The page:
“What are the five recipes that you’ve created that brought you the most satisfaction/joy and why?”
I’m gonna give myself permission here to miss some and just say that these were the first five that popped into my mind when I thought about this question. There are certainly others that I enjoy equally.
Honey Baked Chicken was a family favorite growing up, served with white rice and peas or green beans. Not only was it a hit with me and my brothers, it was also enjoyed regularly by company. A bit of a “can’t fail” dish and easy to cook to boot. An entertainer’s and foodie’s dream.
So pretty early on in our little food experiment, I set about making a version of Honey Baked Chicken that Charlie could enjoy. Which felt like a bit of an insurmountable goal given that honey is on Charlie’s “NO” list.
Well. I never said I wasn’t stubborn as a mule. It took some mental gymnastics, but I figured out that if I swapped the honey for sliced, dried apricots and dates, I could cook the fruit with the chicken and remove it before serving to provide the fruity sweetness that the dish required without the sugar content of so much honey. A real treat.
Another favorite from my childhood which I adjusted for Charlie. Traditionally, Pakistani Kima (or Keema, or Qeema) is a hamburger curry with potatoes, tomatoes, and green beans. Since Charlie can’t have beef or potatoes, I subbed in chicken and sweet potatoes. Every bit as delicious, and the spice blend still takes me back to my childhood. Delicious comfort food.
Specifically tiny pork meatballs. Every time I make these, I have a blast. I’ve swapped out the flavor profile every time I’ve made them depending on if they were going on a Bánh mì inspired salad or in a pasta sauce with turnip noodles. They’re tasty, oh yes, but also super fun to make and to eat.
This one makes the list because of how meaningful it was to Charlie. It always helps to increase the satisfaction of nailing a recipe adaptation. Charlie and Drew are Irish and look forward to their corned beef and cabbage with carrots and potatoes on St. Patrick’s Day all year round.
Alas for Charlie while cabbage is totally fine and carrots can be enjoyed in moderation, beef and potatoes are on the “NO” list. So the delightful leftover hash that is Colcannon was going to be missed out on. …and we couldn’t let that stand.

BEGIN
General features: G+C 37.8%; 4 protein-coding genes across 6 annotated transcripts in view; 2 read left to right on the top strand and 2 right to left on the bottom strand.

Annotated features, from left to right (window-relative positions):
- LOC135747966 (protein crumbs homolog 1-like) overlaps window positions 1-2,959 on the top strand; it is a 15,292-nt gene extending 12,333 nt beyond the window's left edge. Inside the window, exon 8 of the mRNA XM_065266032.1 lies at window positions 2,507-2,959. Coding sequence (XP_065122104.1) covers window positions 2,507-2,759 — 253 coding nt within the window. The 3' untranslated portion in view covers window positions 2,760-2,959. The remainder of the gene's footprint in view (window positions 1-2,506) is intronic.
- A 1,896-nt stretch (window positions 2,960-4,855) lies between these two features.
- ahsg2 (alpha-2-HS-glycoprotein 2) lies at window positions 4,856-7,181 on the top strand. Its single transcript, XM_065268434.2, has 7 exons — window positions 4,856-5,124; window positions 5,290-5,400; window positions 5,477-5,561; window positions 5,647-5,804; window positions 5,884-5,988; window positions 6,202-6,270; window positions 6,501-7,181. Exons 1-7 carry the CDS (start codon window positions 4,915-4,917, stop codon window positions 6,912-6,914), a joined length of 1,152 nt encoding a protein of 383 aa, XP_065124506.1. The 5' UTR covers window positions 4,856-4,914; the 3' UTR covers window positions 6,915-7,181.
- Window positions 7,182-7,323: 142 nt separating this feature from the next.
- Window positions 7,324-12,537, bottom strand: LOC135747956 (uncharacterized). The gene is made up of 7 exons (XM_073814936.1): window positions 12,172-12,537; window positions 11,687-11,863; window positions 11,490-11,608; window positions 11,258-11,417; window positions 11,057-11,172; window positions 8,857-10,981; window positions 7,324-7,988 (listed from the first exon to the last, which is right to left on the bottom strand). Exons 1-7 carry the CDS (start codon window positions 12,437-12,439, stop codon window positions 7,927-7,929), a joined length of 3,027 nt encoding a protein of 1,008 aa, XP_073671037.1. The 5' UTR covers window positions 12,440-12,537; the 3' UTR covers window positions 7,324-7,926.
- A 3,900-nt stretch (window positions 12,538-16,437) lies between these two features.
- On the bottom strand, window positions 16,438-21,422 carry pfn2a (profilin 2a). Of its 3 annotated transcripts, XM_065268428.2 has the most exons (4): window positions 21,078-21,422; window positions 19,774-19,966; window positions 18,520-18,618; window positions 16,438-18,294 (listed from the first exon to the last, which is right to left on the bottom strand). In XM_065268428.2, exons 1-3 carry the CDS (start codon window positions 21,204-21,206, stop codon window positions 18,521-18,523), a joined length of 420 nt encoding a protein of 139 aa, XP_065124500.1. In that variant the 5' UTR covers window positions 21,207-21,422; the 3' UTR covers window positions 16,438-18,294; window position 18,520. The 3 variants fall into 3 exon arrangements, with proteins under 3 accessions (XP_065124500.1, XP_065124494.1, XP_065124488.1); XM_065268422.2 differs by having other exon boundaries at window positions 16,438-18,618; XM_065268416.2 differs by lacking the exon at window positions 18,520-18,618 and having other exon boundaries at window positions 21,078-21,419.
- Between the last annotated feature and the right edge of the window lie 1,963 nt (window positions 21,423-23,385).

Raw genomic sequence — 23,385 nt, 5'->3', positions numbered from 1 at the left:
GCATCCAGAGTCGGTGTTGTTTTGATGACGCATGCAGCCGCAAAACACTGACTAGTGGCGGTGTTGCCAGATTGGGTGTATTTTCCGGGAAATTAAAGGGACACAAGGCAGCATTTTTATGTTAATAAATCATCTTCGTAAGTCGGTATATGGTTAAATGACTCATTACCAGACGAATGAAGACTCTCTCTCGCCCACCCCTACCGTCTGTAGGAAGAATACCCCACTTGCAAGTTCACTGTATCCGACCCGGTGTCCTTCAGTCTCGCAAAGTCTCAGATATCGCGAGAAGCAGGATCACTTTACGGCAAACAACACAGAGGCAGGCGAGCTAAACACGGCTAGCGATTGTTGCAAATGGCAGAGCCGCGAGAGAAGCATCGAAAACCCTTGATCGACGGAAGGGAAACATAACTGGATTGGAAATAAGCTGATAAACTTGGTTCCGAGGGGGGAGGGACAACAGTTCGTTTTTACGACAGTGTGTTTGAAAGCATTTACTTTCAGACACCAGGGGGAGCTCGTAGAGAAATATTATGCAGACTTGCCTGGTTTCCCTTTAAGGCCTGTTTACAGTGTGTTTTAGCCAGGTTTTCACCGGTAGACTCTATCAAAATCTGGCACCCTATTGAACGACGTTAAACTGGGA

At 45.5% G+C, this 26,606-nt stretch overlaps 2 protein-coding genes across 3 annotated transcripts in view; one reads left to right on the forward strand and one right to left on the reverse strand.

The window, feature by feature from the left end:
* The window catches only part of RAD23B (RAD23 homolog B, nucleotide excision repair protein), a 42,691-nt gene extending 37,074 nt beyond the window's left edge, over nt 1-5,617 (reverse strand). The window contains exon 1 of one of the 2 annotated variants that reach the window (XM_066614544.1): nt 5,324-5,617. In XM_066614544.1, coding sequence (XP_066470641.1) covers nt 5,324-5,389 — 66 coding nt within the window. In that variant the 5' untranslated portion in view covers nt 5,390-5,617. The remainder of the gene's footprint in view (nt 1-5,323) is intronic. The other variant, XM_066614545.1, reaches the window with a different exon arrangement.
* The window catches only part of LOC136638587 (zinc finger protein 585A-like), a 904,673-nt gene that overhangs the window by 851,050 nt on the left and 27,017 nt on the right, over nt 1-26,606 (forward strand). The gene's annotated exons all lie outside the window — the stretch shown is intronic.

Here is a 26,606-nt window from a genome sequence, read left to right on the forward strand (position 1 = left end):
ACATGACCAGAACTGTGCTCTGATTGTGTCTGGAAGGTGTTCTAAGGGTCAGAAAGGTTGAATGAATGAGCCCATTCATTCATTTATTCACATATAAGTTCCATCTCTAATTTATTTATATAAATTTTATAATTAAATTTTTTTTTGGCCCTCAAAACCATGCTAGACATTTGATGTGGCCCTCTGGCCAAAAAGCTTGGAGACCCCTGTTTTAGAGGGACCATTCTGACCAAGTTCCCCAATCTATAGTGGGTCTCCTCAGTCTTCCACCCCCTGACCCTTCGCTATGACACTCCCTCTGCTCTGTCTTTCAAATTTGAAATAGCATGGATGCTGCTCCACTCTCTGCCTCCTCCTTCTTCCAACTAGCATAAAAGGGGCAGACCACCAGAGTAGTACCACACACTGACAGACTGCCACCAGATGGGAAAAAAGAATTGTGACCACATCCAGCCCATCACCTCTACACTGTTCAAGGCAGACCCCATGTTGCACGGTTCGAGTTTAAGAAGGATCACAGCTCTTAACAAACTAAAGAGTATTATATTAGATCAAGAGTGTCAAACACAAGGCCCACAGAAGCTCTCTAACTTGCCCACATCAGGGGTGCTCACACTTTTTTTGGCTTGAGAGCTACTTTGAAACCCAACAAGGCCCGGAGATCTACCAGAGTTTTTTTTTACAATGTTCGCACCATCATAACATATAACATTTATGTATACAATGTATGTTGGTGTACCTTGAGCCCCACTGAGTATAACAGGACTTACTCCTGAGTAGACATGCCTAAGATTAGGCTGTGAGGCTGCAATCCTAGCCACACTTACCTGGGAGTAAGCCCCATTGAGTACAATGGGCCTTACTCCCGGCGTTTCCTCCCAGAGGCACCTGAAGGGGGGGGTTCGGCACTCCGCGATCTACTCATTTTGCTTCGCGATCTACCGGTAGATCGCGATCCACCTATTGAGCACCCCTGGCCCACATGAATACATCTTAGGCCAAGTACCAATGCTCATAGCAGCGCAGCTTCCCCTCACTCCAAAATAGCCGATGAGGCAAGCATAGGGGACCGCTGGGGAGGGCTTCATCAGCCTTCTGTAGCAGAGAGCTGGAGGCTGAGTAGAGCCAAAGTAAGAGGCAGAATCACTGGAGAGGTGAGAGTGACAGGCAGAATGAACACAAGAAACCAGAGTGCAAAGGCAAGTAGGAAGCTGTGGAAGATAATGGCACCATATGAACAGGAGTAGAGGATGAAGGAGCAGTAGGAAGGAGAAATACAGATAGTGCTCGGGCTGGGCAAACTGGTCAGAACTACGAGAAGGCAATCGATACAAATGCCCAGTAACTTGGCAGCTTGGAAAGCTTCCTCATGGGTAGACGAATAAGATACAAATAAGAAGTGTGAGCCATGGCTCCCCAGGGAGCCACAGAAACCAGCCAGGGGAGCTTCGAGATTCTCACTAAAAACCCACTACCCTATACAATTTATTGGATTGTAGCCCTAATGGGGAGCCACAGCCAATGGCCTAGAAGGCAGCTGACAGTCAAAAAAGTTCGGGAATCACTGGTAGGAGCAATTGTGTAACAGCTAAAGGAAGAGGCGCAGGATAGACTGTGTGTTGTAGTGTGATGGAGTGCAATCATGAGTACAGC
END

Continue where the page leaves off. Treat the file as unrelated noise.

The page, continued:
The process itself proved surprisingly simple: we were already making mashed potato stand-ins with cauliflower, and nothing needed to change about the cabbage and the carrots (except moderation).
So I started by switching out the meat from beef to pork roast. I cooked it in the crockpot with all the traditional corned beef spices (and prolly 1/10th of the salt)–it came out delicious, evoking the traditional corned beef beautifully.
Mixing everything together is all about balance and took Drew’s tastebuds to get just right, but the ingredients were all there and the result brought Charlie to tears. Solid success!
Lemon Chicken Salad
I’m not a big mayo person when it gets down to it. At least not the typical store-bought stuff. I love mustard, and I can totally get behind things like aioli, but when I come across mayo in things like chicken salads, I always lose a little bit of enthusiasm.
Which is why when I decided to make a mayo-free chicken salad to suit Charlie’s new diet, I actually got a little bit excited. And to be honest, I think this is better than your standard chicken salad. It’s certainly more flavorful!
If you can have bread, it’d be smashing on a sandwich. It’d also be great with chips of the corn or potato varieties. But since it was developed for the AND Plan (which is to say, the Accidental Nutritionist Destress meal plan, AKA Charlie’s first four-month doc-prescribed diet), it was mostly enjoyed (thoroughly) with cucumber slices and on salads.
A great, tart, filling, and refreshing option for summer!